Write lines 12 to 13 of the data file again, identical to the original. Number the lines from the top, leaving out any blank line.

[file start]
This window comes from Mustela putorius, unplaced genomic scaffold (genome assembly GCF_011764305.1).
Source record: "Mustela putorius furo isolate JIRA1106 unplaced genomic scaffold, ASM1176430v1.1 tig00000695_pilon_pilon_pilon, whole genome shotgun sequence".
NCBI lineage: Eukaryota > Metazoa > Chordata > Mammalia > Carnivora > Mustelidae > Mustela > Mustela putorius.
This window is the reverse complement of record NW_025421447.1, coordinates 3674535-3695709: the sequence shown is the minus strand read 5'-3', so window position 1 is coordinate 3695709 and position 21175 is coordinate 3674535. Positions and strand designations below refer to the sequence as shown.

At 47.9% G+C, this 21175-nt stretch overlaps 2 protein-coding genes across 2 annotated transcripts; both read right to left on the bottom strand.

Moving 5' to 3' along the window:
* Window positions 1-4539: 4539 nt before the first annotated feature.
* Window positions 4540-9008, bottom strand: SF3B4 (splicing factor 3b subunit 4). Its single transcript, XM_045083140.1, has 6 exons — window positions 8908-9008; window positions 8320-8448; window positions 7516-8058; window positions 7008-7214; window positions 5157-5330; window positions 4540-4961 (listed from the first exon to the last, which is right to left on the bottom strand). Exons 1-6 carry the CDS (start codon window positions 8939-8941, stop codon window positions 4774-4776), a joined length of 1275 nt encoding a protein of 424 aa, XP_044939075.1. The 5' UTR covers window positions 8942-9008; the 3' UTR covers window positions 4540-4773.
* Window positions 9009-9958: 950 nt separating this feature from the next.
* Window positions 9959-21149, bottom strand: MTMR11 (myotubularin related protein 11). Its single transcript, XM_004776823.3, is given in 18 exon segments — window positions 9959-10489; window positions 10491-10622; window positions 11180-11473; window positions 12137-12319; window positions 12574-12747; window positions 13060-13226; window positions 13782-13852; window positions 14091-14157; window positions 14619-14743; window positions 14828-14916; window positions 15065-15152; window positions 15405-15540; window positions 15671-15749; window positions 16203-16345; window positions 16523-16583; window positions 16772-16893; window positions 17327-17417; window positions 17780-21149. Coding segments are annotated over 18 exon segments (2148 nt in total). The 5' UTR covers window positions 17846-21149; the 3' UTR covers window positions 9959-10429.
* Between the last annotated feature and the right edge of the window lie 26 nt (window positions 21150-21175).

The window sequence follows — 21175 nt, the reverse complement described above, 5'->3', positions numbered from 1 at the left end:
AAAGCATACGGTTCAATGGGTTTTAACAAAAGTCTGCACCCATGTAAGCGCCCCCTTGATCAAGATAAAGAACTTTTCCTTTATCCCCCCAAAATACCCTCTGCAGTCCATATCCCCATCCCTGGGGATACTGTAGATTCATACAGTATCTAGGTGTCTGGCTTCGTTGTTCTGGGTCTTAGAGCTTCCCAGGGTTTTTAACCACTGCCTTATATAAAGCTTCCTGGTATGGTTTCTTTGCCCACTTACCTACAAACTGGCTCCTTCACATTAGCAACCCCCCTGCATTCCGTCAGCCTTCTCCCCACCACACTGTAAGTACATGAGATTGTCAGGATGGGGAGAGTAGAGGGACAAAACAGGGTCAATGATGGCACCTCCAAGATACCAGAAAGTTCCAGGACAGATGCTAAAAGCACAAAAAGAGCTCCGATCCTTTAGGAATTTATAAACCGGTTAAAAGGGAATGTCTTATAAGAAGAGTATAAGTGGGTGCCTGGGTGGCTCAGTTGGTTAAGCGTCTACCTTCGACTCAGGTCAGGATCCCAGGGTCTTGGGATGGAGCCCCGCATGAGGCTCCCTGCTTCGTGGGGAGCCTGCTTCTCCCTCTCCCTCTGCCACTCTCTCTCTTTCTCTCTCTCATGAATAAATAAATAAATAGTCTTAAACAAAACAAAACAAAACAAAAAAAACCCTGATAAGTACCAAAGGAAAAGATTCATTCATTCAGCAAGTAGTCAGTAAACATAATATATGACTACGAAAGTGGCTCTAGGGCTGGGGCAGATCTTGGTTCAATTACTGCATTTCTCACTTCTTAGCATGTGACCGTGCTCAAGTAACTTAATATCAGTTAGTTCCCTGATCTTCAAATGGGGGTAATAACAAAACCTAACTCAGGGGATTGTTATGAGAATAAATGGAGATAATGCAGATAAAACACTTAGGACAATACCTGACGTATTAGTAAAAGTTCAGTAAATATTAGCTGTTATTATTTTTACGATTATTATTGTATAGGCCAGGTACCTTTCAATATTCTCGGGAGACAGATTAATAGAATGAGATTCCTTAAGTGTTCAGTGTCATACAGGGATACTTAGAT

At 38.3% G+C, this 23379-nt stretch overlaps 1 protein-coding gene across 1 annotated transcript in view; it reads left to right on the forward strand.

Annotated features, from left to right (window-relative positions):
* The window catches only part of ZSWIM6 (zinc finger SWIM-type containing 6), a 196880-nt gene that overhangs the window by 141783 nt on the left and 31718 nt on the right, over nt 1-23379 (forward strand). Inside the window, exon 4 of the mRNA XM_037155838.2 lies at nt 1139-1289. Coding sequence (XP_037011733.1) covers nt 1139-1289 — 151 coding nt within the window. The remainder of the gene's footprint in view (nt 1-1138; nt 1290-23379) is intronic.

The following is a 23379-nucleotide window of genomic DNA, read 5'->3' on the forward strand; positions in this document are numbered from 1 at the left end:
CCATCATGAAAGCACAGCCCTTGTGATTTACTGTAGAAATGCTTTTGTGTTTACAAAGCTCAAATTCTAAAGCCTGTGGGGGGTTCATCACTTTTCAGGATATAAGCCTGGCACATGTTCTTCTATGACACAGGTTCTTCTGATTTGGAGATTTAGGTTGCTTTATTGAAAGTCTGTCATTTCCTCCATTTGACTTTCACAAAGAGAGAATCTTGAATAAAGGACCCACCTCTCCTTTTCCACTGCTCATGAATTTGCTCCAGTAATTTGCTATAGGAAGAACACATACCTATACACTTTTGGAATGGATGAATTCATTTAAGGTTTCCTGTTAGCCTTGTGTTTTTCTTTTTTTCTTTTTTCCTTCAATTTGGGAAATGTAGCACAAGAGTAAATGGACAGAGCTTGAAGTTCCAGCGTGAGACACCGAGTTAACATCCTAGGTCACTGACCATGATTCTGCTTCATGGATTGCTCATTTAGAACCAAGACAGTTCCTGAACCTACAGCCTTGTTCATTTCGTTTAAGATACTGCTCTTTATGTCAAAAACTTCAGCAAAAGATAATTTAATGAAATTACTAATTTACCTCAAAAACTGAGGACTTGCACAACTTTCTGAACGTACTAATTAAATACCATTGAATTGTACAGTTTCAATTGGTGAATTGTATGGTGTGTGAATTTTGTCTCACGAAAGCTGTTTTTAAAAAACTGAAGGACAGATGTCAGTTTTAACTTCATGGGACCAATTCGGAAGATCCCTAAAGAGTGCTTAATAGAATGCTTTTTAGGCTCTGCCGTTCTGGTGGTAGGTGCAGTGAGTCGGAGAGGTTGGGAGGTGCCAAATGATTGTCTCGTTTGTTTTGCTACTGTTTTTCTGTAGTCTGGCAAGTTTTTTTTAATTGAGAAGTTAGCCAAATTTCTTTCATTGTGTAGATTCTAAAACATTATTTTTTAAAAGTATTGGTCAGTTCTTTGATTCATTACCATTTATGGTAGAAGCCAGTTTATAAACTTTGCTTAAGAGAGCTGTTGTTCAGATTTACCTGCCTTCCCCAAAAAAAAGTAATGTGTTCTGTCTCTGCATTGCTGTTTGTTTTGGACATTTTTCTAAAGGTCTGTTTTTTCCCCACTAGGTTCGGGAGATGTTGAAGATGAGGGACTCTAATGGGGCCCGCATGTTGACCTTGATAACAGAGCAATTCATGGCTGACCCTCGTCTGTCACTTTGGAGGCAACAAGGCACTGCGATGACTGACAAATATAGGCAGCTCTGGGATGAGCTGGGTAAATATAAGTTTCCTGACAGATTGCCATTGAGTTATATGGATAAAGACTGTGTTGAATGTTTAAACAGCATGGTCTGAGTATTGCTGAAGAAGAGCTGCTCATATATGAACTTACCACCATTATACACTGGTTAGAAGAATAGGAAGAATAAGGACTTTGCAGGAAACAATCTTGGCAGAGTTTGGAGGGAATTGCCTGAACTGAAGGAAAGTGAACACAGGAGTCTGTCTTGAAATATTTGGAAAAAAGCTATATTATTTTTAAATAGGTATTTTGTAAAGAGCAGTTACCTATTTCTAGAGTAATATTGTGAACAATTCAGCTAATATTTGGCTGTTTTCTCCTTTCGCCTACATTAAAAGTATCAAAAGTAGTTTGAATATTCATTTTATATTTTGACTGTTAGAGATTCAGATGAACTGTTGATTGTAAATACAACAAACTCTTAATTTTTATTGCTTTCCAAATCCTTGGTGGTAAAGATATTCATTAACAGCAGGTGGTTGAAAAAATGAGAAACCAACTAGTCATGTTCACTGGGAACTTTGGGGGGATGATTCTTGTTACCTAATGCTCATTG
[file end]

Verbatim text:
The window sequence follows — 21175 nt, the reverse complement described above, 5'->3', positions numbered from 1 at the left end:
AAAGCATACGGTTCAATGGGTTTTAACAAAAGTCTGCACCCATGTAAGCGCCCCCTTGATCAAGATAAAGAACTTTTCCTTTATCCCCCCAAAATACCCTCTGCAGTCCATATCCCCATCCCTGGGGATACTGTAGATTCATACAGTATCTAGGTGTCTGGCTTCGTTGTTCTGGGTCTTAGAGCTTCCCAGGGTTTTTAACCACTGCCTTATATAAAGCTTCCTGGTATGGTTTCTTTGCCCACTTACCTACAAACTGGCTCCTTCACATTAGCAACCCCCCTGCATTCCGTCAGCCTTCTCCCCACCACACTGTAAGTACATGAGATTGTCAGGATGGGGAGAGTAGAGGGACAAAACAGGGTCAATGATGGCACCTCCAAGATACCAGAAAGTTCCAGGACAGATGCTAAAAGCACAAAAAGAGCTCCGATCCTTTAGGAATTTATAAACCGGTTAAAAGGGAATGTCTTATAAGAAGAGTATAAGTGGGTGCCTGGGTGGCTCAGTTGGTTAAGCGTCTACCTTCGACTCAGGTCAGGATCCCAGGGTCTTGGGATGGAGCCCCGCATGAGGCTCCCTGCTTCGTGGGGAGCCTGCTTCTCCCTCTCCCTCTGCCACTCTCTCTCTTTCTCTCTCTCATGAATAAATAAATAAATAGTCTTAAACAAAACAAAACAAAACAAAAAAAACCCTGATAAGTACCAAAGGAAAAGATTCATTCATTCAGCAAGTAGTCAGTAAACATAATATATGACTACGAAAGTGGCTCTAGGGCTGGGGCAGATCTTGGTTCAATTACTGCATTTCTCACTTCTTAGCATGTGACCGTGCTCAAGTAACTTAATATCAGTTAGTTCCCTGATCTTCAAATGGGGGTAATAACAAAACCTAACTCAGGGGATTGTTATGAGAATAAATGGAGATAATGCAGATAAAACACTTAGGACAATACCTGACGTATTAGTAAAAGTTCAGTAAATATTAGCTGTTATTATTTTTACGATTATTATTGTATAGGCCAGGTACCTTTCAATATTCTCGGGAGACAGATTAATAGAATGAGATTCCTTAAGTGTTCAGTGTCATACAGGGATACTTAGAT